Fresh off the Vote

Homie I demand my respect. Everywhere I go I rep my set. I'm fresh off the boat”

- Danny Brown

Helena in her natural habitat, canvassing to register voters!

Helena in her natural habitat, canvassing to register voters!

I’m someone who “stumbled” upon being civically engaged, and it took me years to find my voice. In fact, by all intents and purposes, it is surprising that I turned out to be a political activist considering my background. I grew up with a lack of exposure to politics, and the exposure I did have was homogenous.

I grew up in a siloed community, and I attended a private Catholic school that was predominantly white. In fact, I was one of the few Asian American kids in my class. On the flip side, I would come home to a traditional Filipino household. I often felt torn between two worlds, and struggled with my identity as an adolescent. I frequently asked myself whether I should be embracing my American or Filipina values. The answer would certainly change as I progressed and my thinking matured.

A three year old Helena, expressing herself in rural New York. At this age she thought she was going to be an Olympic figure skater, not an activist!

A three year old Helena, expressing herself in rural New York. At this age she thought she was going to be an Olympic figure skater, not an activist!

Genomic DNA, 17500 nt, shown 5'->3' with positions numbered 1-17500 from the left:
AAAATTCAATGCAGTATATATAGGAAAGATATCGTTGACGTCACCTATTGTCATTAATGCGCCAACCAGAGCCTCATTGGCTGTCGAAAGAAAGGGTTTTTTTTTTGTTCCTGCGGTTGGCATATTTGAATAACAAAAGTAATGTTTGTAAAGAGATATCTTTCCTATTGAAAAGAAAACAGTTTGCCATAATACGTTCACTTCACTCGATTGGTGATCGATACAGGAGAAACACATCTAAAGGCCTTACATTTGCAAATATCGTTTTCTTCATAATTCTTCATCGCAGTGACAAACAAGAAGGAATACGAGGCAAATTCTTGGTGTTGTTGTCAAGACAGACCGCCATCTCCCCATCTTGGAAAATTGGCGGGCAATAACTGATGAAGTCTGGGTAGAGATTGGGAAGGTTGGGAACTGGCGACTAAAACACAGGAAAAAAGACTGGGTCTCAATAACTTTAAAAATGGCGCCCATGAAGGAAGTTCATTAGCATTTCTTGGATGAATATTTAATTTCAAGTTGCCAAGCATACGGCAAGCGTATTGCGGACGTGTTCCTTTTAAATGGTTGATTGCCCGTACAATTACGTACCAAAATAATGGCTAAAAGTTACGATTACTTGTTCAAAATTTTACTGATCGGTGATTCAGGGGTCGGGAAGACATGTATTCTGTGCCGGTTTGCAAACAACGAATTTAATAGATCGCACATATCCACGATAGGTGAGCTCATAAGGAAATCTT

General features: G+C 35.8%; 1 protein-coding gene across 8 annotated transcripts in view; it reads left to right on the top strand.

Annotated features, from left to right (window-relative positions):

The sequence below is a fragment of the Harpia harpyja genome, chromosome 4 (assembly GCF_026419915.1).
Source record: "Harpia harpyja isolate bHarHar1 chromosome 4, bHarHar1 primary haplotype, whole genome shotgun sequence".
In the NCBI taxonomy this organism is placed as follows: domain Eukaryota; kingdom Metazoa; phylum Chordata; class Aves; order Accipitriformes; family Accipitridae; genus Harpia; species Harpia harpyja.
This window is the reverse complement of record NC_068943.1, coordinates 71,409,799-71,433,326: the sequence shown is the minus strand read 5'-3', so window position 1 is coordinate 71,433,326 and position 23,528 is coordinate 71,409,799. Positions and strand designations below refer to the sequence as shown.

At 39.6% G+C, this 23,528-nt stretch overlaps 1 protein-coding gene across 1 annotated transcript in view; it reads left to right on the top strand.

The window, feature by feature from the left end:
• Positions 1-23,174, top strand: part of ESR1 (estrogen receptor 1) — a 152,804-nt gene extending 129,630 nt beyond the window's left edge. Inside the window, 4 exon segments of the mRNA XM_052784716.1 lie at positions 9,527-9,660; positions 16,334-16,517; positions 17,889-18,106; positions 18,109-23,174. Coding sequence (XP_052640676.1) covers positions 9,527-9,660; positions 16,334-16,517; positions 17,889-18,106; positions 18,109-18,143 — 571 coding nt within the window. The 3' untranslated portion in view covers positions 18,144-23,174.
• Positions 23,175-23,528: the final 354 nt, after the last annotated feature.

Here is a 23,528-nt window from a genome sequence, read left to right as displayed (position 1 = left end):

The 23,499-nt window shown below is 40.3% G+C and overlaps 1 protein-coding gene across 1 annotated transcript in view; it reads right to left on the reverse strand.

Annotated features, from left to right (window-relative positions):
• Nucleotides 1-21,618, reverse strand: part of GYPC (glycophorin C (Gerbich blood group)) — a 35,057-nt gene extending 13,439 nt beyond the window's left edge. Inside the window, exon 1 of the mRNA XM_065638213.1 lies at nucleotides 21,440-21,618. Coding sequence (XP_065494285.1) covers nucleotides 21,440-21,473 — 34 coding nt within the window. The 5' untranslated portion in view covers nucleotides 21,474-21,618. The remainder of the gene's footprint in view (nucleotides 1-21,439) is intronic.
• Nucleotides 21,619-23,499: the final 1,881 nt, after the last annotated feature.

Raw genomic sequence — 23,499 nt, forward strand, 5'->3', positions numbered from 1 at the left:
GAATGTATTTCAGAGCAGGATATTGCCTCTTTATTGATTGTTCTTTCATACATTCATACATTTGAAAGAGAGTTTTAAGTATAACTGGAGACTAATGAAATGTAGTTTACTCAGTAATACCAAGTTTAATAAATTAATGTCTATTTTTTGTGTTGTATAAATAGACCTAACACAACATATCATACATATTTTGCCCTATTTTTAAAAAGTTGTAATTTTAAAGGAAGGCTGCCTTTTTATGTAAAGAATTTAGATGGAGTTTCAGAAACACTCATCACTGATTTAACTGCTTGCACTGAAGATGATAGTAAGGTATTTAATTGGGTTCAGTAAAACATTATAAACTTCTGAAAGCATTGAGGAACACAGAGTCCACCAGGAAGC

Helena on left as Jack’s Mom, in her college’s production of Into the Woods - proving that Asian Americans can be in non-stereotyped roles, and that activists can also be artists.

Helena on left as Jack’s Mom, in her college’s production of Into the Woods - proving that Asian Americans can be in non-stereotyped roles, and that activists can also be artists.

To be honest, I embraced my American side and rejected parts of my Asian identity. At the time, rightly or wrongly, it just felt easier to conform to my surroundings, similar to Eddie Huang's character in the show Fresh off the Boat.

Let me tell ya... it was certainly easier to fit in by bringing Lunchables for lunch than be casted as the kid who brought her mom's "stinky" noodles, as delicious as they actually were. It wasn’t until I went to public high school, that I began to come to terms with my identity as not just an American, but an Asian American. Being exposed to a more diverse environment, it felt easier to let go of the “lock and key” I had on my Asian American background. I explored my identity and became passionate about issues such as language access, dismantling systemic racism, and immigration reform. However, despite this period of “enlightenment” I was still very cynical about my voice - in particular, if my Asian American Voice even mattered.

What changed my attitude was moving to Boston six years ago. My college was deeply rooted in its surrounding communities. In fact, almost every course I took was inextricably linked to civic engagement - as such I found myself evolving into a “community agent.” I learned and came to care about the issues that faced the surrounding cities and towns. In addition to interning for several government officials, I also became involved in a slew of campus groups that volunteered in the community. Being so deeply ingrained in the community helped me realize that positive change can occur through persistence, active communication, and collective voices. More importantly, I discovered that I can be a driving force in change if I engaged myself, and owned my voice as a Filipina American.

That's why I'm #AAMUnite.

That's why I'm #AAMUnite.